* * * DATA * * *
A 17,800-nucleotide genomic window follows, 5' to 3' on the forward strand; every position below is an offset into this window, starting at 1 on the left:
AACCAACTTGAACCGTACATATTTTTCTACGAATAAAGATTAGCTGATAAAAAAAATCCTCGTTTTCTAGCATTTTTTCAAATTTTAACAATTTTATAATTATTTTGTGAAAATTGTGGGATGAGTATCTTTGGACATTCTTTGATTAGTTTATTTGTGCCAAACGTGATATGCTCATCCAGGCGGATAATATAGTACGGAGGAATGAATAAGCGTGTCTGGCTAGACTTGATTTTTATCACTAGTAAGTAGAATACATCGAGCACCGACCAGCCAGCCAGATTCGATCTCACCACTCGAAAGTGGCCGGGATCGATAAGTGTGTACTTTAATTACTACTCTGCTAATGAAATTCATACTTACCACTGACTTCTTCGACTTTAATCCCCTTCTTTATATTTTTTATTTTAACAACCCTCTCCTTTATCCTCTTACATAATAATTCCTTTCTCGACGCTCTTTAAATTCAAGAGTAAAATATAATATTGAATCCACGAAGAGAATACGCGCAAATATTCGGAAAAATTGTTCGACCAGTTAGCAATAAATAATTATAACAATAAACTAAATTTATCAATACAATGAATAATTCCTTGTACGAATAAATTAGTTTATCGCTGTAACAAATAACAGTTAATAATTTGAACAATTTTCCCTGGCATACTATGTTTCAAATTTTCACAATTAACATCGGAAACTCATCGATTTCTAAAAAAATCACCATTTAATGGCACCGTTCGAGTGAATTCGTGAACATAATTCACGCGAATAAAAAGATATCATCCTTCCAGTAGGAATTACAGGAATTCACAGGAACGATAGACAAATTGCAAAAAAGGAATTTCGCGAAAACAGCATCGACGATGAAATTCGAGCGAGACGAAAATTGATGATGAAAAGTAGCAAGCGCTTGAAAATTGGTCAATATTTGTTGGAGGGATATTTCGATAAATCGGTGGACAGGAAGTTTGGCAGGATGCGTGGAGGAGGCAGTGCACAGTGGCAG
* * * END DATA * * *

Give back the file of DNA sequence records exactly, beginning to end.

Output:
A 17,800-nucleotide genomic window follows, 5' to 3' on the forward strand; every position below is an offset into this window, starting at 1 on the left:
AACCAACTTGAACCGTACATATTTTTCTACGAATAAAGATTAGCTGATAAAAAAAATCCTCGTTTTCTAGCATTTTTTCAAATTTTAACAATTTTATAATTATTTTGTGAAAATTGTGGGATGAGTATCTTTGGACATTCTTTGATTAGTTTATTTGTGCCAAACGTGATATGCTCATCCAGGCGGATAATATAGTACGGAGGAATGAATAAGCGTGTCTGGCTAGACTTGATTTTTATCACTAGTAAGTAGAATACATCGAGCACCGACCAGCCAGCCAGATTCGATCTCACCACTCGAAAGTGGCCGGGATCGATAAGTGTGTACTTTAATTACTACTCTGCTAATGAAATTCATACTTACCACTGACTTCTTCGACTTTAATCCCCTTCTTTATATTTTTTATTTTAACAACCCTCTCCTTTATCCTCTTACATAATAATTCCTTTCTCGACGCTCTTTAAATTCAAGAGTAAAATATAATATTGAATCCACGAAGAGAATACGCGCAAATATTCGGAAAAATTGTTCGACCAGTTAGCAATAAATAATTATAACAATAAACTAAATTTATCAATACAATGAATAATTCCTTGTACGAATAAATTAGTTTATCGCTGTAACAAATAACAGTTAATAATTTGAACAATTTTCCCTGGCATACTATGTTTCAAATTTTCACAATTAACATCGGAAACTCATCGATTTCTAAAAAAATCACCATTTAATGGCACCGTTCGAGTGAATTCGTGAACATAATTCACGCGAATAAAAAGATATCATCCTTCCAGTAGGAATTACAGGAATTCACAGGAACGATAGACAAATTGCAAAAAAGGAATTTCGCGAAAACAGCATCGACGATGAAATTCGAGCGAGACGAAAATTGATGATGAAAAGTAGCAAGCGCTTGAAAATTGGTCAATATTTGTTGGAGGGATATTTCGATAAATCGGTGGACAGGAAGTTTGGCAGGATGCGTGGAGGAGGCAGTGCACAGTGGCAG